County leaders should own up to their decisions on tax rates
I grew up in a household of five children, all close in age. One can imagine the unrelenting cacophony my parents had to tolerate and arbitrate. I remember a technique often employed when one of us was “caught” in some matter. We would quickly point out how one or more of our siblings did the same thing; or better yet, something infinitely worse. The goal, of course, was to deflect attention from, and the looming consequences for, your own offense. Ideally children grow out of that kind of artifice as adults and take responsibility for their own decisions and actions.
Sadly, this is not the case with government. It seems that our big brothers, Albany and Erie County, can’t help but point the finger, year after year, at their little siblings whenever they’re caught raising taxes. Predictably, they seemingly tattle on town taxes as being much worse whenever they themselves increase taxes, asserting that residents pay more and receive less value locally for their tax dollars.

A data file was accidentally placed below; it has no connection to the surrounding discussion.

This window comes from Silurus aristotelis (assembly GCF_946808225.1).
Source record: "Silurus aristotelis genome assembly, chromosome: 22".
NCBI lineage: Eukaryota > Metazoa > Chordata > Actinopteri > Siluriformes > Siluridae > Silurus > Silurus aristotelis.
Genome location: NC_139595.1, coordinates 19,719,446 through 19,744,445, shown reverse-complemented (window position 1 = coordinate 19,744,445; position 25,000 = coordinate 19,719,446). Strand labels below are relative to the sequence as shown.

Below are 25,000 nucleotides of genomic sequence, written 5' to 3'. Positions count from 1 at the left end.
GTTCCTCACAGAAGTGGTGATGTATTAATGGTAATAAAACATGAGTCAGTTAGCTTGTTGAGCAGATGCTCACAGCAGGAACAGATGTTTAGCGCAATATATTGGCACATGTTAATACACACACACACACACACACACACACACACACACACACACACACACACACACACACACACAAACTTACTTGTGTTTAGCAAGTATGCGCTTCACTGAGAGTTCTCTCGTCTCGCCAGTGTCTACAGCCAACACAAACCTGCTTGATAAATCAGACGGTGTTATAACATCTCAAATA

The most recent example can be found in a Feb. 12 Buffalo News article about our county taxes being increased. Once again county leaders claim that county property taxes remain low “compared with city, town and school tax bills.” It’s not my place to speak for cities and schools, but when it comes to most towns, the claim is simply not true. All people have to do is add up and compare their town taxes (don’t include fire) and county taxes (include library). For example, looking at my own bill, my wife and I pay one-third more to Erie County than to our town. And what about value received? We would welcome that assessment.
State and county leaders should own their decisions straight up without trying to deflect attention and responsibility.
Council Member, Town of Orchard Park